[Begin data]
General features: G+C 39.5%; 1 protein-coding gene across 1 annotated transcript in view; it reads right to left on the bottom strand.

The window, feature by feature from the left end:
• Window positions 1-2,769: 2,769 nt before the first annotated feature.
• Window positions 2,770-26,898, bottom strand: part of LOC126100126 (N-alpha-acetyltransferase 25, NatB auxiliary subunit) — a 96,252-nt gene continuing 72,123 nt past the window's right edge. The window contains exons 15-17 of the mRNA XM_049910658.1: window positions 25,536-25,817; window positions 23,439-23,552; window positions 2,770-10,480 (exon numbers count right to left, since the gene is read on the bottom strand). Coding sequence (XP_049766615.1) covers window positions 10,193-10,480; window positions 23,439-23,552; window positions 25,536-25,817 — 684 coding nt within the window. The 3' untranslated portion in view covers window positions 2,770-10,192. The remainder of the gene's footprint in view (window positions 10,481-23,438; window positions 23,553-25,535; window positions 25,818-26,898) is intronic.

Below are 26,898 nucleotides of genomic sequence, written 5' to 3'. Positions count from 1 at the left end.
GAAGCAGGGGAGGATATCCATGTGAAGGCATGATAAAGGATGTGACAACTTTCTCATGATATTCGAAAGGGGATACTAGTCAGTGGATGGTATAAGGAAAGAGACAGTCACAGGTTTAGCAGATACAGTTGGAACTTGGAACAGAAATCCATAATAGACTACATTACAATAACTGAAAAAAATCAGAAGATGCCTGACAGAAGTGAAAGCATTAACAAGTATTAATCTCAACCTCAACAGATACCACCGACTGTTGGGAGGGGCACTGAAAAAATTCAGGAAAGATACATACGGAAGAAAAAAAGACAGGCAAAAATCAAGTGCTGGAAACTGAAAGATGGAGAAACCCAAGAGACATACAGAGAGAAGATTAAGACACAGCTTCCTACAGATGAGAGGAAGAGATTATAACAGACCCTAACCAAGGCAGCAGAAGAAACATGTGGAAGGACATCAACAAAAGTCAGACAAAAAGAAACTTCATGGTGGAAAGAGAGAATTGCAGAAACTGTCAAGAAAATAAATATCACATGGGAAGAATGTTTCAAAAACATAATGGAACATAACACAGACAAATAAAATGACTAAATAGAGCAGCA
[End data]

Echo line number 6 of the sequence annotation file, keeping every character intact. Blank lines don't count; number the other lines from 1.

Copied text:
GAAGCAGGGGAGGATATCCATGTGAAGGCATGATAAAGGATGTGACAACTTTCTCATGATATTCGAAAGGGGATACTAGTCAGTGGATGGTATAAGGAAAGAGACAGTCACAGGTTTAGCAGATACAGTTGGAACTTGGAACAGAAATCCATAATAGACTACATTACAATAACTGAAAAAAATCAGAAGATGCCTGACAGAAGTGAAAGCATTAACAAGTATTAATCTCAACCTCAACAGATACCACCGACTGTTGGGAGGGGCACTGAAAAAATTCAGGAAAGATACATACGGAAGAAAAAAAGACAGGCAAAAATCAAGTGCTGGAAACTGAAAGATGGAGAAACCCAAGAGACATACAGAGAGAAGATTAAGACACAGCTTCCTACAGATGAGAGGAAGAGATTATAACAGACCCTAACCAAGGCAGCAGAAGAAACATGTGGAAGGACATCAACAAAAGTCAGACAAAAAGAAACTTCATGGTGGAAAGAGAGAATTGCAGAAACTGTCAAGAAAATAAATATCACATGGGAAGAATGTTTCAAAAACATAATGGAACATAACACAGACAAATAAAATGACTAAATAGAGCAGCA